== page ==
Philadelphia — Cable’s free video-on-demand services
are an increasingly critical component that reinforces the
value of the TV subscription, according to a panel of industry
executives at On Demand Summit 2.0.
For Rogers Communications, offering free VOD is a key part
of “sustaining and nurturing our customer relationships,” said
David Purdy, vice president of television and video product
management — particularly for those under 25, who see cable
services as less relevant than older consumers.
The Toronto-based cable operator, the largest MSO in Canada,
is offering every World Cup match on TV, mobile and broadband
on-demand so customers should “not miss a single goal, a
single red card,” Purdy said.
“Everything we do at Rogers is about extending the existing
customer relationship,” he said.
Bob Watson, Time Warner Cable’s vice president of programming
and new business development, agreed that free video-ondemand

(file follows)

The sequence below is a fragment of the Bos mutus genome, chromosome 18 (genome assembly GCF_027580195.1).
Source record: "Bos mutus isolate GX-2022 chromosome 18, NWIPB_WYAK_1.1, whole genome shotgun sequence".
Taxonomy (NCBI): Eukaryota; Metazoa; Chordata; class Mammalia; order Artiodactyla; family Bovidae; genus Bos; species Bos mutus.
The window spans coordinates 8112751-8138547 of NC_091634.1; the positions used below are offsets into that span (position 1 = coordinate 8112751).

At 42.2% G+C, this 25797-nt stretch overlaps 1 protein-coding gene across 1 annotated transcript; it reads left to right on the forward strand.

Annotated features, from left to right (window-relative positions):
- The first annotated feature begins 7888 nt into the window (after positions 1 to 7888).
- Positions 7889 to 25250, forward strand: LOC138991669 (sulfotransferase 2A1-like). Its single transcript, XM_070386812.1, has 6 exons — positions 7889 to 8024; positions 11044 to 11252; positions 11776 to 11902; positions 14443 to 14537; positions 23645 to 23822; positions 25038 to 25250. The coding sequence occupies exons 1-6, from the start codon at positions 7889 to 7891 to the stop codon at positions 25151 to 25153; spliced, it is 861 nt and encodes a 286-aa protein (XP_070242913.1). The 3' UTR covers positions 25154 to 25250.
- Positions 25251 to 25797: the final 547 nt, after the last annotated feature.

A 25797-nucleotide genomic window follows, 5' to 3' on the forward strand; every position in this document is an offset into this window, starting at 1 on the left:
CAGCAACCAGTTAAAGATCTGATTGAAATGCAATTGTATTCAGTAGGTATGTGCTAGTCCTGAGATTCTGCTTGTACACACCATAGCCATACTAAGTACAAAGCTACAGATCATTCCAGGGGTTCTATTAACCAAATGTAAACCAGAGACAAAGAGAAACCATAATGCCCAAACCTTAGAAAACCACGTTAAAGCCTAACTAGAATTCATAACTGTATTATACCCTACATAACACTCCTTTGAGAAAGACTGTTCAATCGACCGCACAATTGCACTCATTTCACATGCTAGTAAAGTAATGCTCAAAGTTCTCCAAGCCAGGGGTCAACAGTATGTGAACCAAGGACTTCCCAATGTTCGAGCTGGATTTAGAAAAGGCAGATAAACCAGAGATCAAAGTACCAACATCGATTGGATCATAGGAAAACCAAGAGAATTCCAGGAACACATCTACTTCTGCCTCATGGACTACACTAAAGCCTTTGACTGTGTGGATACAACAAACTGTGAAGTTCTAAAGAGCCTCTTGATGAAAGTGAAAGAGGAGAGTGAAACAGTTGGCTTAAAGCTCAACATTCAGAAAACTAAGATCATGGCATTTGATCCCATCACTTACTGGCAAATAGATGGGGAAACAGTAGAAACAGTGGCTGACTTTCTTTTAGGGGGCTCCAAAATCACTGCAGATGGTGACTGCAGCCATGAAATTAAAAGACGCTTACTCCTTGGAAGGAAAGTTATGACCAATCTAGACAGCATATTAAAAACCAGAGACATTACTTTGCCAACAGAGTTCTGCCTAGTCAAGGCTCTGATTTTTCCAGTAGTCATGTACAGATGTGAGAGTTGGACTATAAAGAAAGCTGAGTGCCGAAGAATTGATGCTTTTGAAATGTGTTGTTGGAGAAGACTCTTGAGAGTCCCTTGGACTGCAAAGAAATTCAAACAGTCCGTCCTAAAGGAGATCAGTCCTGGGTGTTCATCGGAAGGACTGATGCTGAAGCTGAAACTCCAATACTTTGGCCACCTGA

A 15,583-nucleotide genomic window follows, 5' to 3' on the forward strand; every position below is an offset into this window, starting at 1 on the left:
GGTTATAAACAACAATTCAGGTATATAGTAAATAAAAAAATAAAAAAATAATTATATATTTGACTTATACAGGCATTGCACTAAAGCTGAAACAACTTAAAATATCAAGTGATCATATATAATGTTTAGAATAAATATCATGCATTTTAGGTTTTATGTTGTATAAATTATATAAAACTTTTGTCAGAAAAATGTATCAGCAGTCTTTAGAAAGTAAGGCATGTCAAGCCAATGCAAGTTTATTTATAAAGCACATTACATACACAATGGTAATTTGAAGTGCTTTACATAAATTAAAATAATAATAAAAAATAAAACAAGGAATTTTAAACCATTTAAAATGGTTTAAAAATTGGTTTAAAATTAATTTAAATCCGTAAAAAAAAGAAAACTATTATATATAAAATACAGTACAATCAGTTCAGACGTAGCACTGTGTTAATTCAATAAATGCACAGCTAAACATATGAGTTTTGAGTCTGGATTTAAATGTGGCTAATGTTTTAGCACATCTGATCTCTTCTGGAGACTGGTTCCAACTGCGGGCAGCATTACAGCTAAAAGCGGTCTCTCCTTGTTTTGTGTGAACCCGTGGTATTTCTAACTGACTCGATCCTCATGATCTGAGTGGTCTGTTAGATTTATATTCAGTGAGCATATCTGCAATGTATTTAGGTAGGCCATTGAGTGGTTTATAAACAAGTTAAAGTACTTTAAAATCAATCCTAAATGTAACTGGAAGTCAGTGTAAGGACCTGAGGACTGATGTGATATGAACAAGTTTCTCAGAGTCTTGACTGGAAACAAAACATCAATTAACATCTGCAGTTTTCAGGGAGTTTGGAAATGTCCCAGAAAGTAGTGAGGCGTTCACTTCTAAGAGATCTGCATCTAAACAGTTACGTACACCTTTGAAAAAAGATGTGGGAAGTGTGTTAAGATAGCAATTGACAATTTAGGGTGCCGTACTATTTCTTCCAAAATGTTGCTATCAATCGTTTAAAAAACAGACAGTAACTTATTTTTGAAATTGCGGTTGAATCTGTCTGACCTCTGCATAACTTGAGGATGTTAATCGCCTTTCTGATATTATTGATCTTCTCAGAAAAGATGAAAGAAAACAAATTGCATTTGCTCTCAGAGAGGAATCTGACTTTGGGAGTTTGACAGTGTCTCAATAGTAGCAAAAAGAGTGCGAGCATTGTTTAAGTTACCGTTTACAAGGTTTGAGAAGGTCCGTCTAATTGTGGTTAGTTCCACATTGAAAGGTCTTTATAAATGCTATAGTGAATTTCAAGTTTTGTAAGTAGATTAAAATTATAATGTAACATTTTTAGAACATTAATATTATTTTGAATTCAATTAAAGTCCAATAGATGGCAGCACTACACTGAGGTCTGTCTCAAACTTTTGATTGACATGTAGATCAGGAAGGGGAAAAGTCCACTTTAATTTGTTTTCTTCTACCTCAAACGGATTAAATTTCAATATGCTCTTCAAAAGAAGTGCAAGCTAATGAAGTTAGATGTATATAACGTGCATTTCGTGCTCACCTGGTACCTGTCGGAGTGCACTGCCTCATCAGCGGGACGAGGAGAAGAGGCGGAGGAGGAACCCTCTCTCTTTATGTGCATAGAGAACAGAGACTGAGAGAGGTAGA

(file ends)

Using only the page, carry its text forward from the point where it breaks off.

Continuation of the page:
is a hugely popular element of the video subscription.
“People are looking for more value, and they are getting that
from that type of programming,” he said. Time Warner Cable
offers about 10,000 hours of VOD, which is mix of transactional,
subscription and free content.
Univision Communications, for its part, is gearing up a huge
VOD push for the World Cup, making hundreds of hours of coverage
available free on-demand 24 hours after the matches appear
on linear. “For us it’s all about introducing VOD to our
audience pretty much for the first time,” said Tonia O’Connor,
executive vice president of distribution sales and marketing.
At the same time, there’s a prime opportunity for cable to increase
transactional revenue from VOD for movies, especially as
the physical movie-rental stores are closing, said Alex Fragen, Summit
Entertainment’s president of domestic television distribution.
“If the customer wants to watch something it needs to be
available,” he said.
Added Purdy, “There’s a huge community out there that will
never go to the cinema. But they’re willing to pay a premium for
that movie day-and-date. ... They’ll pay multiples over what they
currently pay for VOD.”
But the panelists also said VOD interfaces remain a barrier
to wider usage.
“The challenges are navigation,” said Sandy Wax, president
and general manager of PBS Kids Sprout. She also urged all parties
to agree to share competitive usage data for the benefit of
VOD ad buyers.
Cable operators should be providing an “E-ZPass” for customers
to watch any video they want, Watson said, referring to the
automated highway-toll payment system on the East Coast: “Just
make it available to me.”